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News of the Weird



Lead Story

Among the births recorded in July: a son to fifth-grade teacher Janice Burke of Mesa, Arizona, delivered on the floor of her classroom shortly after the beginning of a math test; a daughter to Jennifer Zandarski, delivered in a jail cell in Saint Joseph, Michigan, after she was arrested for allegedly stabbing her boyfriend; and a son to a 16-year-old Texan softball player minutes after she left her position at third base during a state tournament in Abilene.

The Continuing Crisis

The Associated Press reported in July that lawyer Allan Gerson was pressured to leave the prestigious firm of Hughes, Hubbard and Reed in June so that it could take on as a client Libyan dictator Moammar Khadafy. Gerson was representing the family of a victim of Pan Am flight 103, and because Libya is alleged to have had a role in blowing up the plane the firm's representation of both the family and Khadafy would have been viewed as a conflict of interest.

In July the government of Thailand started a hospital program to treat elephants addicted to amphetamines. The elephants, used to haul logs out of the jungle, had been given the drugs to make them work harder and to help them withstand injury.

In a July article on Northern Ireland's aggressive tourist industry, Newsweek reported that despite its long-running bloody civil war, the country's crime rate is only one-quarter that of Sweden and its murder rate one-15th that of Washington, D.C.

In the first seven months of the year at least 58 people were killed in New Delhi in bus-related accidents. Officials attribute the problem to increased competition following government deregulation: drivers frequently ram through crowded intersections to beat competitors to bus stops. The government's only remedial program so far has been administering a drivers' test, but only a few of the several thousand drivers showed up to take it and only one driver passed.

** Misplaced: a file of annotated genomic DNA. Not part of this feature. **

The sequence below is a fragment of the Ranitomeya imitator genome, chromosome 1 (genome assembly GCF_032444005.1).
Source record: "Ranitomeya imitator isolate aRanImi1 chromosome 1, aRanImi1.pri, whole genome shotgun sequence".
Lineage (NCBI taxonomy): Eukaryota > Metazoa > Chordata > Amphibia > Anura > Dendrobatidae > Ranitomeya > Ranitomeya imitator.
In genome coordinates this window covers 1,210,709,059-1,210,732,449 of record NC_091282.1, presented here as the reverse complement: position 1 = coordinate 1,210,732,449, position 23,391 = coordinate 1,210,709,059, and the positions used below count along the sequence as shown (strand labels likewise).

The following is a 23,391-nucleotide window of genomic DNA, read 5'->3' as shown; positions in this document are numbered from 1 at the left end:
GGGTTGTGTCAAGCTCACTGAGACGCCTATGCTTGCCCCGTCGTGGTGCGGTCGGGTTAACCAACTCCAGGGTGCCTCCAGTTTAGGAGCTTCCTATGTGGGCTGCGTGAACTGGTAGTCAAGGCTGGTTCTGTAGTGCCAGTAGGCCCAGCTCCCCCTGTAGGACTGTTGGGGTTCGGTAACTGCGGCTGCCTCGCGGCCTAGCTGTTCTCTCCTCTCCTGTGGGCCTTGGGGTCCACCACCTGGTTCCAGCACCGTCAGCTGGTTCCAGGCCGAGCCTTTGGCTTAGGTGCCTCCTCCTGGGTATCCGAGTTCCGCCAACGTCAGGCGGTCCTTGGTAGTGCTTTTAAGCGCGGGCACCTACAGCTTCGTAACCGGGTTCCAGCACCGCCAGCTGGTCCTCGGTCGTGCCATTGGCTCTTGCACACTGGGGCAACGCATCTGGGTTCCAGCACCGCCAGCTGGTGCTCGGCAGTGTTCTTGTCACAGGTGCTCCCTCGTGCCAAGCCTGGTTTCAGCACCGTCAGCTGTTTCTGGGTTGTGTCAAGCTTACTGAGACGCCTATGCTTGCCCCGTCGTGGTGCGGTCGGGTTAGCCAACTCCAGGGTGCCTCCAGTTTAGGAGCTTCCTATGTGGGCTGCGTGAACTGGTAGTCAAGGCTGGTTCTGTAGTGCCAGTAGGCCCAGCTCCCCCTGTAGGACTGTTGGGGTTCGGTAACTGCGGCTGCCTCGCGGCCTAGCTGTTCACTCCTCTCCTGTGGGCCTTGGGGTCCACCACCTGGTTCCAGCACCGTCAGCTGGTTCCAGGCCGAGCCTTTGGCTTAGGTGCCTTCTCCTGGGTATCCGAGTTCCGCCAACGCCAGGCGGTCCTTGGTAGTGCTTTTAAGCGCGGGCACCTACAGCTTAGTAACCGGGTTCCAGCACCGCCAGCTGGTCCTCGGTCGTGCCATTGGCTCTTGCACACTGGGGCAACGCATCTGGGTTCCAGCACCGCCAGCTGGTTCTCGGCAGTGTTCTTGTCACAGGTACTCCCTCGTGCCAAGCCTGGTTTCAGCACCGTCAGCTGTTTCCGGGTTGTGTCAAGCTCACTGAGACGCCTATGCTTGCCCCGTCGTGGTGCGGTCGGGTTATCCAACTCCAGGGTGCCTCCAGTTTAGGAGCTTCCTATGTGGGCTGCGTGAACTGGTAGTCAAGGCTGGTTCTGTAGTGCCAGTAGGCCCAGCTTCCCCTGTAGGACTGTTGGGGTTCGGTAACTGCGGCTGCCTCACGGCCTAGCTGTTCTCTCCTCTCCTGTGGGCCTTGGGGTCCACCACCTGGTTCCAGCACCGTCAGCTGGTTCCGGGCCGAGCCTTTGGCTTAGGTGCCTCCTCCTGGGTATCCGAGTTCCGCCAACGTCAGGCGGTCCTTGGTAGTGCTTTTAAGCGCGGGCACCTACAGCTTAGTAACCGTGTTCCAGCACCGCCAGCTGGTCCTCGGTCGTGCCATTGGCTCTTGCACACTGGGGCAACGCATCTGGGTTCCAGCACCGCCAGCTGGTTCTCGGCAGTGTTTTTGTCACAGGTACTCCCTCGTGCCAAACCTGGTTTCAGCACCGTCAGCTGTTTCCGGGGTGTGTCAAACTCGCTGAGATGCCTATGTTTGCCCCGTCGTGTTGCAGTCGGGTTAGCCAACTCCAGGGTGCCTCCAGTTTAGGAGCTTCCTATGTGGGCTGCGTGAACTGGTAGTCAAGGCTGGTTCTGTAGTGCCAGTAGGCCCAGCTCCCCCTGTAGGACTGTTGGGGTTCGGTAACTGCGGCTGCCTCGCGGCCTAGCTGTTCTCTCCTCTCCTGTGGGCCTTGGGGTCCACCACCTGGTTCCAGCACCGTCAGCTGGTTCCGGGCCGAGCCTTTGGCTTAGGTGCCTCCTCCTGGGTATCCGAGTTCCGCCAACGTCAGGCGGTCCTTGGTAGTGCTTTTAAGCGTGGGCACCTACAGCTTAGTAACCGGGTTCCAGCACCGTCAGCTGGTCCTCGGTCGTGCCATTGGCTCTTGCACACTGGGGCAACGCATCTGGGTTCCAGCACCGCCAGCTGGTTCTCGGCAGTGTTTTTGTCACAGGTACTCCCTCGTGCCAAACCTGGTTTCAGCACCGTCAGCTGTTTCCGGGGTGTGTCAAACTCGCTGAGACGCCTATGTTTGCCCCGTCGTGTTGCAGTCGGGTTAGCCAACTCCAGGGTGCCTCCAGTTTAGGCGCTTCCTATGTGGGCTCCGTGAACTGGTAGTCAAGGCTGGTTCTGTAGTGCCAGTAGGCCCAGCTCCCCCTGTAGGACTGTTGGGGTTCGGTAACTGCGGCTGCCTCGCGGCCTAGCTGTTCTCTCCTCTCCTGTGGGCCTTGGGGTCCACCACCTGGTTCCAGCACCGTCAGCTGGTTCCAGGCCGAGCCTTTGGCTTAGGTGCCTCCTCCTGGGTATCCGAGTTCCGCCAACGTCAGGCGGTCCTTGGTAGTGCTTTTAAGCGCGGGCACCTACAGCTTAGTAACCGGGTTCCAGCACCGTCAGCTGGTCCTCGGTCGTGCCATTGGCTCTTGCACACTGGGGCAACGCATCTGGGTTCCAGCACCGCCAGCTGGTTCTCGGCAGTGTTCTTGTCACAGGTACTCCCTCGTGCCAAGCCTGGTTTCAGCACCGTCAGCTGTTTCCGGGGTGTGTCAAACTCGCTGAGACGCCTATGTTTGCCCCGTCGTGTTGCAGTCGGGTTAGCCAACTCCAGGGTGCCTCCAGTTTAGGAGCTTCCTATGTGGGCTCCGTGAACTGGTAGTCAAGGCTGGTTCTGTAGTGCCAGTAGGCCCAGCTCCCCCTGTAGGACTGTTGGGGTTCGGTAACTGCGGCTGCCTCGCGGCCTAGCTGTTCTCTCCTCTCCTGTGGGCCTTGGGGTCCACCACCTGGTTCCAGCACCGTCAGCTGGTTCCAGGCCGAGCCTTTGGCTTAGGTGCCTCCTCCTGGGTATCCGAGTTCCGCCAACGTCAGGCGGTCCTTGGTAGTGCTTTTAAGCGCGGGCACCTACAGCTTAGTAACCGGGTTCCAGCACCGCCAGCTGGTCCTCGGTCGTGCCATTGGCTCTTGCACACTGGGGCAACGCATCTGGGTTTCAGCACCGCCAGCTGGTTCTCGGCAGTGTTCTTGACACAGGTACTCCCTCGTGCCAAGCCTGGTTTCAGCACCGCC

Russian scientists investigating unusually high levels of radiation at a children's camp in Siberia announced in July that they believe the radiation's source is bats: they hang out at the camp after feeding at Lake Karachai, where a chemical plant dumps its waste.

In July zoning officials in Virginia Beach, Virginia, began investigating neighbors' complaints against Anthony and Teresita Rodriguez, who have turned their modest home into a church and built an air-conditioned chapel in the backyard, where only a woodshed was authorized. The Rodriguezes said God told them to build the chapel so that Teresita could conduct healing services. As many as 50 people at a time come from as far away as California and Canada to attend, and the Rodriguezes' neighbors complain that noise from the services lasts until 2 AM and that the worshipers take up all the street parking.

The Syracuse Herald-Journal reported in January that its telephone hot line, featuring excerpts of presidential debates last fall, was successful except for one glitch: Ross Perot's voice sometimes hit the same pitch as a certain telephone tone that automatically shuts down the system.

A June Baltimore Sun report on odd philanthropic organizations included the Anna Emory Warfield Memorial Fund, which dispenses grants "to try and keep elderly women in independent living status in the style to which they were accustomed." (Translation: it helps women who, without support, can no longer afford to stay in their posh homes.)

A June Boston Globe story on the Soiree strip joint in South Boston disclosed that dancer Taylor Monet, 33, believes she has the world's first inflatable breasts, the result of a "valve and hose" implantation that allows her to inject or extract a saline solution to vary the size of her silicone breasts between 40-D and 96.

More Bad Times for Body Parts

In July Donald Wyman, 37, gained national notoriety when he rescued himself from underneath a fallen tree near Punxsutawney, Pennsylvania, by amputating his own leg at the knee with a small pocketknife and then driving for help. A few days earlier a 31-year-old Tacoma, Washington, man had cut off his arm and nose with a bread knife because he was depressed. And the family of a 15-year-old boy in Elkton, Maryland, is suing the county board of education for $3 million because a dog stepped on the boy's groin in the schoolyard one day, resulting in the need to amputate a testicle.

The Weirdo-American Community

After reclusive retiree Jack D. Crain passed away at his modest trailer home in Watsonville, California, in May, 4,000 model-car kits dating back to the 1950s, still in their original unopened packages, were found stacked floor to ceiling in all the rooms. Collectors were ecstatic at the prospect of being able to purchase so many discontinued models.

I Don't Think So

Chief Vatican spokesman Joaquin Navarro-Valls said in a June public statement that the "real culprit" in the priest sex scandals is a society that is so "irresponsibly permissive" that it induces even priests to commit gravely immoral acts.

Art accompanying story in printed newspaper (not available in this archive): illustration/Shawn Belschwender.

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